Genetics and Molecular Biology 07/2013; 36(2):185-91. DOI:10.1590/S1415-47572013000200008 · 1.20 Impact Factor
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    • "Genetic identification of single individual – the so called DNA fingerprinting – allows localizing and isolating farms with animals positive to contagious diseases or to trace back any contamination detected in food to the original source [7]. Individual DNA fingerprinting can also support the conventional paper-based traceability; at any point along the supply chain, the DNA profile of a carcass or a meat cut can be matched with the reference biological sample collected on the living animal. "
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    ABSTRACT: This review updates the available molecular techniques and technologies and discusses how they can be used for traceability, food control and enforcement activities. The review also provides examples on how molecular techniques succeeded to trace back unknowns to their breeds of origin, to fingerprint single individuals and to generate evidence in court cases. The examples demonstrate the potential of the DNA based traceability techniques and explore possibilities for translating the next generation genomics tools into a food and feed control and enforcement framework.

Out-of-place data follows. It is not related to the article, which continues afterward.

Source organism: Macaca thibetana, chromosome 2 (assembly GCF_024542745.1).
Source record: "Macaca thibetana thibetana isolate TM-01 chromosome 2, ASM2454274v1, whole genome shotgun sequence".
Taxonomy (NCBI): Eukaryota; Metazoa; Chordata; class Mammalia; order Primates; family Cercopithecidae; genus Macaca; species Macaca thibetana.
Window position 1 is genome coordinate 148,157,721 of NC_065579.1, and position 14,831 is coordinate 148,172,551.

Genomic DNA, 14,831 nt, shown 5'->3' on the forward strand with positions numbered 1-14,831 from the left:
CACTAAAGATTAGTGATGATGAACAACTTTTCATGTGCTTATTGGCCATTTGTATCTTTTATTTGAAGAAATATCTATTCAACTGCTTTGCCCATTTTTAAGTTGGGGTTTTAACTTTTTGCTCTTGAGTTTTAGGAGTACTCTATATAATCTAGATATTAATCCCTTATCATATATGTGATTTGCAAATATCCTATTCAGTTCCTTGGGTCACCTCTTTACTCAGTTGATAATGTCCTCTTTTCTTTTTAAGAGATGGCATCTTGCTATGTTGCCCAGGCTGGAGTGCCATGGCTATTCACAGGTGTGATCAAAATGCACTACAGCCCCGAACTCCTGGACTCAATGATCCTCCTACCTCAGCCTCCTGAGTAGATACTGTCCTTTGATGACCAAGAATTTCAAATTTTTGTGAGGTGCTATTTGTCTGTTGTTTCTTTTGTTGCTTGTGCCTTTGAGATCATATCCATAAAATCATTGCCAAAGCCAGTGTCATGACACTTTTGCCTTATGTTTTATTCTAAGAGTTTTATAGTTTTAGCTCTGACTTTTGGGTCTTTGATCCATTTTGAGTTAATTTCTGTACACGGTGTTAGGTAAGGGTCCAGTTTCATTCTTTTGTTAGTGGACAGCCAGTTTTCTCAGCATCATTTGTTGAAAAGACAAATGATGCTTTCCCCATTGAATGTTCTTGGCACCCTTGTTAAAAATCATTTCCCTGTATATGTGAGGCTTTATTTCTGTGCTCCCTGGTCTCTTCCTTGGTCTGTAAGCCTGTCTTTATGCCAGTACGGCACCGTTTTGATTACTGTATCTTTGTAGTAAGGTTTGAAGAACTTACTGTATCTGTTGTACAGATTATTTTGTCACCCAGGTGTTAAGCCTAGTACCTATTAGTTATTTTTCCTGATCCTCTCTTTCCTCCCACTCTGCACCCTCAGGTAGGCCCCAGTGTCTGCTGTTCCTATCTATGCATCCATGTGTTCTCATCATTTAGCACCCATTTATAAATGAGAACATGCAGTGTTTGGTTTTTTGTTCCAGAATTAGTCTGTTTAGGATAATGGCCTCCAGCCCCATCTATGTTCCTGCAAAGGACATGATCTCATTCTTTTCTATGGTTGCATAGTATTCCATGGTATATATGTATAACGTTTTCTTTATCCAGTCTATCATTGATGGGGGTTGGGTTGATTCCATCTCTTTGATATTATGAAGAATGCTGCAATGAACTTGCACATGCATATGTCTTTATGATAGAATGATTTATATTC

01/2013; 5(1). DOI:10.2174/2212798411305010004
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    • "Recent advances in high-throughput DNA sequencing and bioinformatics have facilitated the identification and validation of large collections of Single Nucleotide Polymorphisms (SNPs) in a number of species (Hall, 2007). SNPs are the fundamental unit of genetic variation and are very useful molecular markers due to their abundance (Heaton et al., 2005), genetic stability (Markovtsova , Marjoram, & Tavaré, 2000) and suitability to automated analysis (Lindblad-Toh et al., 2000). SNPs have been successfully employed in association analysis as markers for a wide range of traits (Chen & Abecasis, 2007; Wollstein et al., 2007), to estimate linkage disequilibrium (Angius et al., 2008) and to identify genes by linkage studies (Hamada et al., 2005). "